On the second and final day of the Global Expert Group Meeting in preparation of the SDG 7 review at the High-level Political Forum (HLPF) 2023, experts focused on strengthening global cooperation on Sustainable Development Goal (SDG) 7 (affordable and clean energy). They suggested ways for improving cooperation such as an inclusive and cross-sectoral stakeholder platform that is both accountable and transparent, to help break down silos.
During the day’s discussions, which were moderated by Hans Olav Ibrekk, Special Envoy for Climate and Security, Ministry of Foreign Affairs, Norway, experts underlined that cooperation is vital for accelerating implementation of SDG 7, and that “delivering action requires solutions without borders.” They also called for focusing cooperation on actual action, not just on intention or ideas.
Experts also discussed energy compacts, highlighting their importance for tracking government commitments on energy and for assessing progress. They compared these compacts to nationally determined contributions (NDCs) under the UN Framework Convention on Climate Change (UNFCCC) and said they can serve to connect SDG 7 and the global roadmap, to a solid action plan on the ground. Further on cooperation, suggestions included creating opportunities for partner organisations working on SDG 7 to collaborate and maximise their synergies.
Experts also discussed possible solutions and ways forward. Several noted that although globally, there is progress on electricity access, Africa is still lagging behind. They called for focusing on Africa and on clean cooking, as the geographical region and target, respectively, most off track. One urged a just and equitable transition of industrial policies in order to create decent and climate-friendly jobs. Other suggestions included active engagement of Indigenous Peoples and youth in the planning, implementation and monitoring of SDG 7 actions.
Lack of sufficient data was highlighted as a challenge, noting that although agencies such as the International Renewable Energy Agency (IRENA) produce a lot of reports, such reports do not cover all countries. Experts pointed out that donors and investors require data to make their investment decisions. They suggested sustained investment in country data systems as a way of addressing this gap.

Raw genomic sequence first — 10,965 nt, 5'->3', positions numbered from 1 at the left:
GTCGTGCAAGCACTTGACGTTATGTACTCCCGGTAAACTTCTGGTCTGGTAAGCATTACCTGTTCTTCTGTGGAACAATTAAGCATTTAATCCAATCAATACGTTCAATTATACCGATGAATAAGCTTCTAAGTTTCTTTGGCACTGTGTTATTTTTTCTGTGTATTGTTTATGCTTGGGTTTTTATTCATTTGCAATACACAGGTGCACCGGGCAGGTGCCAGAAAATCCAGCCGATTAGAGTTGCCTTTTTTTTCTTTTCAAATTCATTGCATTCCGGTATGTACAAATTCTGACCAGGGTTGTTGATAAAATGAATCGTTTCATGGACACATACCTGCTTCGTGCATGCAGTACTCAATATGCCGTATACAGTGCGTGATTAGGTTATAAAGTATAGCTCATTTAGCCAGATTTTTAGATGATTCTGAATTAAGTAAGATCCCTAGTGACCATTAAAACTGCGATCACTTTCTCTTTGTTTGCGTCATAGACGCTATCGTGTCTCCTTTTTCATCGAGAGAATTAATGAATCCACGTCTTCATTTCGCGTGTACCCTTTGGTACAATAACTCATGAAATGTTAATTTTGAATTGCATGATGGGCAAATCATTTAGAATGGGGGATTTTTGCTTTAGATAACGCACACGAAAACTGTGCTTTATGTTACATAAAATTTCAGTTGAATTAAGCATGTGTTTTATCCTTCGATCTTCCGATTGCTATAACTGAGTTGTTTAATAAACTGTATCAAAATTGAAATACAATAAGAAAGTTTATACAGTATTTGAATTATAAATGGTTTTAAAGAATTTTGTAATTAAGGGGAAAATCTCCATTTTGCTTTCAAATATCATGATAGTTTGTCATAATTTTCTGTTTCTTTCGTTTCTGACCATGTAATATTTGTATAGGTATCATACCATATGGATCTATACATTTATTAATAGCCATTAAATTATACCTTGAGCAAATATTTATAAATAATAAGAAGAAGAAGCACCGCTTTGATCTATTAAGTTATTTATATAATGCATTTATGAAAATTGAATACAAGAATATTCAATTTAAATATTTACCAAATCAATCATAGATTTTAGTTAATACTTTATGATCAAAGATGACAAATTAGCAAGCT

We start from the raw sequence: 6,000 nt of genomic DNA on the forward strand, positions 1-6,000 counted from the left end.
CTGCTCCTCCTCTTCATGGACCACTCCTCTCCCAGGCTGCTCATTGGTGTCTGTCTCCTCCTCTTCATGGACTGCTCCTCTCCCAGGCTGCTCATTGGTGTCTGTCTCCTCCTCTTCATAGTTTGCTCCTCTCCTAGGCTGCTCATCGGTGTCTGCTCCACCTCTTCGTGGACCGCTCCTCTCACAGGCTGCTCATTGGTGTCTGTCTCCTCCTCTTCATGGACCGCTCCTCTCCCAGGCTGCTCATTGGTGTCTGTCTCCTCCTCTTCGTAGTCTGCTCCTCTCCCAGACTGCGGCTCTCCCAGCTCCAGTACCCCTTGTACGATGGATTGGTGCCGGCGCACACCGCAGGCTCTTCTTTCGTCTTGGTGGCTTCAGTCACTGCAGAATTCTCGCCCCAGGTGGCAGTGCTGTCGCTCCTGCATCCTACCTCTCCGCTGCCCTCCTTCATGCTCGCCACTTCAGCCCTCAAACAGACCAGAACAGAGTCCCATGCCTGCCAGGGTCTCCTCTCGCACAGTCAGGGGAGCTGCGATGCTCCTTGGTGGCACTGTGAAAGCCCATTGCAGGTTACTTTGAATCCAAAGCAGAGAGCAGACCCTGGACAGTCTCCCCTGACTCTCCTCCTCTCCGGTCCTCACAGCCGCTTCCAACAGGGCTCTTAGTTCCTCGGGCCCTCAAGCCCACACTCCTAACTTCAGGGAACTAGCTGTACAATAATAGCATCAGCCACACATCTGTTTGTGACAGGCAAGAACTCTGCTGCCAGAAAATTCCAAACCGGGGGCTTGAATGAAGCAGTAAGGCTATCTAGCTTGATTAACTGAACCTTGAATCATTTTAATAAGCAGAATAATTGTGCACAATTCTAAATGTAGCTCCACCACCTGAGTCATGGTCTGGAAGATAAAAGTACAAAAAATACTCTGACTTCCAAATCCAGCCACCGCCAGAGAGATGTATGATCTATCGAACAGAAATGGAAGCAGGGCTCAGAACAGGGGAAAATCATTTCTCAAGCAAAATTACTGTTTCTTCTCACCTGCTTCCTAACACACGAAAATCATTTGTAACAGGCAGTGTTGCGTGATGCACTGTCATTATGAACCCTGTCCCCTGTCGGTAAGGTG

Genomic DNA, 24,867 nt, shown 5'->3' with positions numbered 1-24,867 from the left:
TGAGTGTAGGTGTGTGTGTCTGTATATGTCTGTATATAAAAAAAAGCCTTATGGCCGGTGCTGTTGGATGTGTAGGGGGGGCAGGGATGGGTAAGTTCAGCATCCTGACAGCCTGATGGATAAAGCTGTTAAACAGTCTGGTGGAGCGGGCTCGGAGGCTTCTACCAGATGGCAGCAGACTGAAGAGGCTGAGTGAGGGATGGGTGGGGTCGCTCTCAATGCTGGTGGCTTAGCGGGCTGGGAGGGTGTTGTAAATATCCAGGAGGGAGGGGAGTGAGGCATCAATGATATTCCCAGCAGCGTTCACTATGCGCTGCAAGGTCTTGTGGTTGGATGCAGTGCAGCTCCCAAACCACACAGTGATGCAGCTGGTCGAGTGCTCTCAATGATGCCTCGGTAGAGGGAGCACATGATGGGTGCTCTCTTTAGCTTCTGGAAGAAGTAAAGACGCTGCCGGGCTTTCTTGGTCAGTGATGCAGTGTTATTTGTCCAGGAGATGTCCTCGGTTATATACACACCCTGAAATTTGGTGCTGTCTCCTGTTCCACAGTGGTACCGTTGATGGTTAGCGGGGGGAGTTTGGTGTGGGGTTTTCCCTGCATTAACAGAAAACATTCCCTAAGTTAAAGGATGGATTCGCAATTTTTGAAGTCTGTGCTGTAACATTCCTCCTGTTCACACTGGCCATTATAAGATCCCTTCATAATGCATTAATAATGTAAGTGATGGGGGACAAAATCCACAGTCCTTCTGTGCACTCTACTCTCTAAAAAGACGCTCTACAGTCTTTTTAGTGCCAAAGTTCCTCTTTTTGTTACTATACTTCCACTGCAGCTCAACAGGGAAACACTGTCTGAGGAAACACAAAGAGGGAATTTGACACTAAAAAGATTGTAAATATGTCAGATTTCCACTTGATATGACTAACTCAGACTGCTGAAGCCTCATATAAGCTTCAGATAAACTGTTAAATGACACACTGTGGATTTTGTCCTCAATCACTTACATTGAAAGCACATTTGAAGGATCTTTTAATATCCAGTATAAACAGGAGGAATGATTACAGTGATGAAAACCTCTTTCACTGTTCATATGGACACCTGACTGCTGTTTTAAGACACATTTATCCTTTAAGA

On finance, one expert called for increased funding directed to the local level, underlining that most funding goes to national governments rather than cities and municipalities, and often the spending decisions are political and do not take local realities into account. They said energy action must be data and fact driven. Another expert proposed that stakeholders should work with financial service providers and governments to support development of appropriate financial services that are suitable to meet both consumptive and productive needs. One expert, noting that many developing countries will not have an optimal credit rating due to the ongoing debt crisis, suggested mobilizing financing for SDG 7 in national budgets and also regional cooperation for financing.
Another solution proffered was focusing on “scale and impact.” Experts lamented a proliferation of small projects and called for selecting those that can be scaled up using scarce public resources. They urged a bottom-up approach, ensuring that priority areas and actions identified by countries themselves receive the greatest attention and financing.
On the way forward, Bahareh Seyedi, Senior Sustainable Development Officer, UN Department of Economic and Social Affairs (UN DESA) and Minoru Takada, Team Leader for Energy and Climate, UN DESA, highlighted upcoming events including the HLPF 2023, SDG Summit, Secretary-General’s Climate Ambition Summit, and the General Assembly’s Summit of the future. They noted the discussions during this meeting aim to contribute to these upcoming meetings.
The meeting was brought to a close at 12:03pm.
To receive free coverage of global environmental events delivered to your inbox, subscribe to the ENB Update newsletter.